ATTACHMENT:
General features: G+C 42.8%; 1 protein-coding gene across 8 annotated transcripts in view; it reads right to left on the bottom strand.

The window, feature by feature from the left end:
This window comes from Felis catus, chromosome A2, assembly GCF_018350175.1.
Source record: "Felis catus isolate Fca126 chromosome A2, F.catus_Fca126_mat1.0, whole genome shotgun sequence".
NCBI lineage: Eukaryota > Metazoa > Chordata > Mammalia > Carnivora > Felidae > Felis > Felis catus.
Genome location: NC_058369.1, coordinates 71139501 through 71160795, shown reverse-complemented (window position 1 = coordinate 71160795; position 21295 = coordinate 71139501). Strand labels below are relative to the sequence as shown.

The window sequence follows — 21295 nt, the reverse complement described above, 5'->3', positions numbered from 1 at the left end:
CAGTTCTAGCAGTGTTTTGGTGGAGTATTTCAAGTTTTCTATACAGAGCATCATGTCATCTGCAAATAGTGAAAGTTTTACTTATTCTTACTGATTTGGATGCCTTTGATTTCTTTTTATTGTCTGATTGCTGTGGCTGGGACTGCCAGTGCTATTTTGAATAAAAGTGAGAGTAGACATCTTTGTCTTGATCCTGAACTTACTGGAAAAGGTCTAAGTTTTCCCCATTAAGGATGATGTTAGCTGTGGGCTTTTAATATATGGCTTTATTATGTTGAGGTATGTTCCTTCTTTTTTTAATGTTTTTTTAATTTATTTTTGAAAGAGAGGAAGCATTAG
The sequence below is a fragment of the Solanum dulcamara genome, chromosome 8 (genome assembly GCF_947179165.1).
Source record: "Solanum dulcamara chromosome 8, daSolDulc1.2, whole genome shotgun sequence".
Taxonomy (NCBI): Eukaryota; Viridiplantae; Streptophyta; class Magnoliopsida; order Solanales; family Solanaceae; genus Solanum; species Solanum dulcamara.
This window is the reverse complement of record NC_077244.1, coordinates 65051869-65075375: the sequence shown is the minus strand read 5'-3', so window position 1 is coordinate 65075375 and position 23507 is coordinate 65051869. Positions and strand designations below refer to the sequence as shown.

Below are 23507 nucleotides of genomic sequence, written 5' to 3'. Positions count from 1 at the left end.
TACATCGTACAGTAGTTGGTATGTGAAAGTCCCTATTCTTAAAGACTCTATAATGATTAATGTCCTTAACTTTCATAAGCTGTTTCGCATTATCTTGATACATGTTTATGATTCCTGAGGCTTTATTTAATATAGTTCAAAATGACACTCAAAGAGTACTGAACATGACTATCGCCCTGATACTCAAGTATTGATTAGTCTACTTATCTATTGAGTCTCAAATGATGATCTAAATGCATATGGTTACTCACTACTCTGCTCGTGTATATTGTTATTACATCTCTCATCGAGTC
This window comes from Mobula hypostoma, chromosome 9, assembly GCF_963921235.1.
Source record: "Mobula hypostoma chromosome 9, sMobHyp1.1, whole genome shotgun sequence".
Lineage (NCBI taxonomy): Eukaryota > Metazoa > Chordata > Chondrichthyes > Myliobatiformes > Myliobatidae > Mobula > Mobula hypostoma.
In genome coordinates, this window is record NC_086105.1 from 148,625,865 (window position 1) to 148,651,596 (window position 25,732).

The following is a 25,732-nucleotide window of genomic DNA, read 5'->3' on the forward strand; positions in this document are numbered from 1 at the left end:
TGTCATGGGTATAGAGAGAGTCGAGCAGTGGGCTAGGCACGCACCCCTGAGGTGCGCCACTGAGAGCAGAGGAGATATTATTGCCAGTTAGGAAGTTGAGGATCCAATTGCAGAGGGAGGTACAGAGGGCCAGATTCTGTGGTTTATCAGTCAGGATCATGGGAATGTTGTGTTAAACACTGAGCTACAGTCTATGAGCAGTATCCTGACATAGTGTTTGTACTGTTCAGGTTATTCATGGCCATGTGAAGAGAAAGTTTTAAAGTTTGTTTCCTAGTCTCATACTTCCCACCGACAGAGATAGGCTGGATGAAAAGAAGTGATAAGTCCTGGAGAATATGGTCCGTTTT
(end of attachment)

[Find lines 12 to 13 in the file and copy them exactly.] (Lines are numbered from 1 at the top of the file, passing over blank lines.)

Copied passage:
This window is the reverse complement of record NC_077244.1, coordinates 65051869-65075375: the sequence shown is the minus strand read 5'-3', so window position 1 is coordinate 65075375 and position 23507 is coordinate 65051869. Positions and strand designations below refer to the sequence as shown.

Below are 23507 nucleotides of genomic sequence, written 5' to 3'. Positions count from 1 at the left end.